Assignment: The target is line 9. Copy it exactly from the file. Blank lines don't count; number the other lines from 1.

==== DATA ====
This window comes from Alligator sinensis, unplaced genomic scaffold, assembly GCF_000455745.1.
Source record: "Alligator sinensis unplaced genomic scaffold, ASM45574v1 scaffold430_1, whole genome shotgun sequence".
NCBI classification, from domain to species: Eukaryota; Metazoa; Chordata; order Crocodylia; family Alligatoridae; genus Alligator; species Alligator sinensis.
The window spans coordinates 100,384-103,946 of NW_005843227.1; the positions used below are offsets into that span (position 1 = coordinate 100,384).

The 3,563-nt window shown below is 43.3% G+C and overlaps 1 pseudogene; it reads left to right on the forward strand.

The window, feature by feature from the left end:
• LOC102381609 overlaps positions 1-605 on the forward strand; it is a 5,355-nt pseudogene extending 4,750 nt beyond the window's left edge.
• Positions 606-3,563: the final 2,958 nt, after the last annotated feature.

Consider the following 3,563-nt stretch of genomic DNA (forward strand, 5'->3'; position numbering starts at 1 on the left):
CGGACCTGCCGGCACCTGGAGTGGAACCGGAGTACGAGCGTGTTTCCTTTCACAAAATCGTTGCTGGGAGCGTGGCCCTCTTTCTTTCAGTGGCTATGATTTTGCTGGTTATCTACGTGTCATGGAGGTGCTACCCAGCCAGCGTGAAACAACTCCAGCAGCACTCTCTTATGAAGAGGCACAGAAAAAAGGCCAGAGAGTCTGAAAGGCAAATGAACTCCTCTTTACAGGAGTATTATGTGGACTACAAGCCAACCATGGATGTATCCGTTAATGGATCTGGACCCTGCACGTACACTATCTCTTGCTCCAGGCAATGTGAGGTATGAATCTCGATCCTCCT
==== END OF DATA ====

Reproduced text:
Consider the following 3,563-nt stretch of genomic DNA (forward strand, 5'->3'; position numbering starts at 1 on the left):